Remembrance of the Daleks has several references to the first serial of the show, Season One's An Unearthly Child. It included action at Coal Hill School, where Barbara Wright and Ian Chesterton worked before they began traveling with The Doctor. Additional action took place at the I.M. Forman (sic) junk yard at 76 Totter's Lane, where An Unearthly Child had its opening scene. One character was expecting The Doctor to be an older, white-haired man. The episode took place in November 1963, on a Saturday, based on a scene that had a TV in the background, playing a BBC station break, that said "This is BBC Television, the time is quarter past five and Saturday viewing continues with an adventure in the new science fiction series Doc-" before the scene abruptly cut. Also, Ace picked up and opened a book on The French Revolution, similar to what Susan did in the first episode of An Unearthly Child.
Ace reads a book on The French Revolution at Coal Hill School,
November 23, 1963, in Season 25's Remembrance of the Daleks
Susan reads a book on The French Revolution at Coal Hill School,
November 23, 1963, in Season One's An Unearthly Child.
Silver Nemesis (3 episodes) featured the Cybermen, who were responsible for The Doctor's death (and regeneration) in Season Four's The Tenth Planet. Silver Nemesis aired on the 25th anniversary of the very first Doctor Who episode, giving the "silver" an additional meaning.

The show's silver anniversary serial also featured an appearance by none other than the most famous Doctor Who fan, Her Royal Majesty, Elizabeth II, Queen, Head of the Commonwealth, and Defender of the Faith. Okay, it was some actress who was made up to look like her. But I had you there for a second, didn't I?

There were reports that the show runners attempted to get the Earl of Wessex (Prince Edward) to appear on the show. The royal family responded that it would not be appropriate. So, they made up some woman (Mary Reynolds) to look like the Queen, and had her out walking her corgis.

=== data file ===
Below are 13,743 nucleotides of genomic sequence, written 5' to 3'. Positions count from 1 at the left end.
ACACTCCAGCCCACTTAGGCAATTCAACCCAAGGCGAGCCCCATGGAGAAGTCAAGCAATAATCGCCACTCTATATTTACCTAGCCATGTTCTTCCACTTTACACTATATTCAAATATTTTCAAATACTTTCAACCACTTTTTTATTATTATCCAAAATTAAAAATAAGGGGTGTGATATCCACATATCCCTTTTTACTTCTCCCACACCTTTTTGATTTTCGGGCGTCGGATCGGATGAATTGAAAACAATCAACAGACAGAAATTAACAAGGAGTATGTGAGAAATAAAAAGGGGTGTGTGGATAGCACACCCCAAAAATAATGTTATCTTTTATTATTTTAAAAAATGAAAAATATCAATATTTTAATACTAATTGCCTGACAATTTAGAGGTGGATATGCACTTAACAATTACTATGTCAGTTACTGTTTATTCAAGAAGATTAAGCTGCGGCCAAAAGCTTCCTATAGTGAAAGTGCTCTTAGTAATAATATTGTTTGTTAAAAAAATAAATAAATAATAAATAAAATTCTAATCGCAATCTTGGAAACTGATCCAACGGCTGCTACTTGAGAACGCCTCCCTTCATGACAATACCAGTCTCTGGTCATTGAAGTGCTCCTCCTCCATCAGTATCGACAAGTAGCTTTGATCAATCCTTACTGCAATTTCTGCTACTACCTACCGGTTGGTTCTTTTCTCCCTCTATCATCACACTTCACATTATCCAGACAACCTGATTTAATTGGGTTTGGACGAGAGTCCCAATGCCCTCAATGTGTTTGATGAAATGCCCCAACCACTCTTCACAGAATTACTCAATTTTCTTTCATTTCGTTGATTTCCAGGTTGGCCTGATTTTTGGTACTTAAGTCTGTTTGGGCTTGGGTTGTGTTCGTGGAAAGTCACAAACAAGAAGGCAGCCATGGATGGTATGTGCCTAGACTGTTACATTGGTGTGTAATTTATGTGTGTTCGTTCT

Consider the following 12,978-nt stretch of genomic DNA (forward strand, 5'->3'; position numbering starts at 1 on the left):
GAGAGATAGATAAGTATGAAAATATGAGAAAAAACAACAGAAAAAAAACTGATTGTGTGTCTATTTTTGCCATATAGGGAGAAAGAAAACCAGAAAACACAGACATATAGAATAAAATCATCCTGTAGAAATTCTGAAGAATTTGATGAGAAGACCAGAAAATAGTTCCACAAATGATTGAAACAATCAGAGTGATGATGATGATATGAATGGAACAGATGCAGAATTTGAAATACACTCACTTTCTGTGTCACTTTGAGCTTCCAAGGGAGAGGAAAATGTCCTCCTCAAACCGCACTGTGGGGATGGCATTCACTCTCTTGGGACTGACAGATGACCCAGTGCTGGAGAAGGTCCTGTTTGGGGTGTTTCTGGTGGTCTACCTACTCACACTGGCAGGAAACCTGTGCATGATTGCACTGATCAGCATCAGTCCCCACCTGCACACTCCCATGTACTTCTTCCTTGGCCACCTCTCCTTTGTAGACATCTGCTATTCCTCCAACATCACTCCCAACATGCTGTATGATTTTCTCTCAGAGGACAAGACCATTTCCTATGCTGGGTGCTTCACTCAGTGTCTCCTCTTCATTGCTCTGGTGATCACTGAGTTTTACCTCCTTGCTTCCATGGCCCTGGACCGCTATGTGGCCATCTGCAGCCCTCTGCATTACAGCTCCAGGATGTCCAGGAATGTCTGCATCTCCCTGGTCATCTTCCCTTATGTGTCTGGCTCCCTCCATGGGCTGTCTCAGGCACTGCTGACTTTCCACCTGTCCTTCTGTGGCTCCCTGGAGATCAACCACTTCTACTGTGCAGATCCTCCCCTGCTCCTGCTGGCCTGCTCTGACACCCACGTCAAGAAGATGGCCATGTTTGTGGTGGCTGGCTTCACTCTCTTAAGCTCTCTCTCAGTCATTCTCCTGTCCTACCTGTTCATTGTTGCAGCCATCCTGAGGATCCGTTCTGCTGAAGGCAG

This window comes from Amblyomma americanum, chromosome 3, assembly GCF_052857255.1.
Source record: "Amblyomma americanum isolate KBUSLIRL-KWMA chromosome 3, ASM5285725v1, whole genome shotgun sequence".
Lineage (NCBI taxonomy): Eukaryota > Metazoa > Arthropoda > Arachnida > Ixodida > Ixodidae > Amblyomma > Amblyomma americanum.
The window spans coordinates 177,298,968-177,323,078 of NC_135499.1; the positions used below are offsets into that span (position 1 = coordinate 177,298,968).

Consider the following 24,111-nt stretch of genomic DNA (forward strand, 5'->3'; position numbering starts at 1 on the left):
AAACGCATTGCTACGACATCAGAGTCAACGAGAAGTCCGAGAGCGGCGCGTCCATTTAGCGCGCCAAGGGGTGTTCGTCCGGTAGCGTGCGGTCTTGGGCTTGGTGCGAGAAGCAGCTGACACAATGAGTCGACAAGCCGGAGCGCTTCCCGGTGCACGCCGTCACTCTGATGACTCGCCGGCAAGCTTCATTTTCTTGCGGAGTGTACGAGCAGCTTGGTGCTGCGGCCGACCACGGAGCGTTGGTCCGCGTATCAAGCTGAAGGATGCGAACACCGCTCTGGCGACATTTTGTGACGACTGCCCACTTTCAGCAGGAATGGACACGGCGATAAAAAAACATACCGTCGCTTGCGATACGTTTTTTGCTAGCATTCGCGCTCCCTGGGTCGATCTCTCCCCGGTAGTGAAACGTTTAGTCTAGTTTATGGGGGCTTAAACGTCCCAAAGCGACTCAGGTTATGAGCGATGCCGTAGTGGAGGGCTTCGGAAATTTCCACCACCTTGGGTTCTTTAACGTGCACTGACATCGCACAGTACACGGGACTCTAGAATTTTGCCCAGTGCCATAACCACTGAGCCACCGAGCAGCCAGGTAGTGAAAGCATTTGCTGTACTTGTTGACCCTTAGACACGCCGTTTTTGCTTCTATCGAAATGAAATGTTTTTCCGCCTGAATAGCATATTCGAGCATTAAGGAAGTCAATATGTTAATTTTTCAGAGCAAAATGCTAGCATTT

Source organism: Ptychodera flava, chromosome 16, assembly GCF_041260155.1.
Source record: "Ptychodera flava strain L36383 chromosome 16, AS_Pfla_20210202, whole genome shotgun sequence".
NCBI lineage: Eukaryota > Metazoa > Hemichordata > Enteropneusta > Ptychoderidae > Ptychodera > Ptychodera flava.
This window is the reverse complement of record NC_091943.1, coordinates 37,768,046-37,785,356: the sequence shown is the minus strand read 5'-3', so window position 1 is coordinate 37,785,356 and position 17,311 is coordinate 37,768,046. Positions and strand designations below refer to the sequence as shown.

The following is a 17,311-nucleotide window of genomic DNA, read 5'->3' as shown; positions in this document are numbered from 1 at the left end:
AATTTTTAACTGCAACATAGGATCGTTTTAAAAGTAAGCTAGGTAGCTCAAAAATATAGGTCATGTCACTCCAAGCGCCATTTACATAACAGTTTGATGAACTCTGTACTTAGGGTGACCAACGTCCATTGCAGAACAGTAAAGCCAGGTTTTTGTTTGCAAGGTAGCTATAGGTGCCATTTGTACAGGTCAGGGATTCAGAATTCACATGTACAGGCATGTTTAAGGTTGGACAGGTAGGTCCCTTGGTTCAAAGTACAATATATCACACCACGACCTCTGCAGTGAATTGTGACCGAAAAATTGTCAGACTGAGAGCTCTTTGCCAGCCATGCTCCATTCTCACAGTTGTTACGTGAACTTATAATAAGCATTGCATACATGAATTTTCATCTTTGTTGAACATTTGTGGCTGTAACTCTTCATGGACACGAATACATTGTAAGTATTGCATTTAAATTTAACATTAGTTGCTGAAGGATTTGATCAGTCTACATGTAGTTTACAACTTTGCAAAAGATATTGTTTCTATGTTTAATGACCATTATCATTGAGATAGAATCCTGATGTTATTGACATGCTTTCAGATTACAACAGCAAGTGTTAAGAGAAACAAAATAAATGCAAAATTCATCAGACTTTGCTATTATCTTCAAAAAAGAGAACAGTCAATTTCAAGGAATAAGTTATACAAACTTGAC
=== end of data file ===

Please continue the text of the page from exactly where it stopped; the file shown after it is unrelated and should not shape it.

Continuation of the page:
The other two serials in the season were just plain weird. The Happiness Patrol (3 episodes) featured a lead female villain that was supposed to be a parody of Margaret Thatcher (yeah, more left-wing British TV stuff). It also featured pink-haired women running around killing people who were unhappy. And a walking ... thing ... made of candy that was the official executioner. Or something.

The Greatest Show in the Galaxy (4 episodes) featured a galactic circus, weird clowns, a rapping ringmaster, a werewolf, and other such nonsense. Those wacky Brits.

Yes, the one with the pink-hairs and the one with the clowns were weird. Just plain weird. But, the Daleks and Cybermen ones were okay. Kinduva mixed bag for the show's penultimate season.

The classic series concludes with Season 26. Hulu and iTunes are locked and loaded.

Wednesday, June 11, 2014

Sunday, June 8, 2014

Classic Doctor Who Season 24

Season 23 Title Card
I'm nearly done with watching the classic Doctor Who series. I started with the episodes that aired on BBC in November 1963, and have seen every episode -- or reconstructions of missing episodes -- since. I've just finished Season 24, which was Sylvester McCoy's first as The Doctor.

Before I get into that, there's a little matter of some off-screen events that impacted the Doctor Who universe. Between the end of Season 23 and the start of Season 24, Patrick Troughton died. He had made what would be his last appearance as The Doctor in Season 22's The Two Doctors, reprising his role and playing opposite Colin Baker. During the off-season, he had appeared at a science fiction convention here in Columbus, Georgia, and died of a heart attack during the convention, on 28 March 1987.

I mentioned in my Season 23 wrap-up that Colin Baker was fired from the show after that season completed. The reason was that the Controller of BBC One was displeased with the tone of the show, and a complete overhaul was planned, including replacing Baker as The Doctor.

BBC offered Baker the opportunity to film a regeneration scene in the first serial of Season 24, but he counter-offered to do the entire season, concluding with a regeneration, because he would have missed out on other work by taking a short-term role. According to one interview, he never heard back from BBC about the counter-offer, and the season opened with a regeneration.

Time and the Rani (4 episodes) featured a cold opening, only the third time this had happened, after Castrovalva (a repeat of the regeneration from Tom Baker to Peter Davison from Logopolis) and The Five Doctors (William Hartnell's farewell to Susan from The Dalek Invasion of Earth). The cold opening shows the TARDIS being attacked and finally landing on a planet. The Doctor and Mel are crumpled on the floor. The Rani enters and has her henchmen secure The Doctor. When they roll him over, he is in the midst of a regeneration, and resolves in Sylvester McCoy's likeness.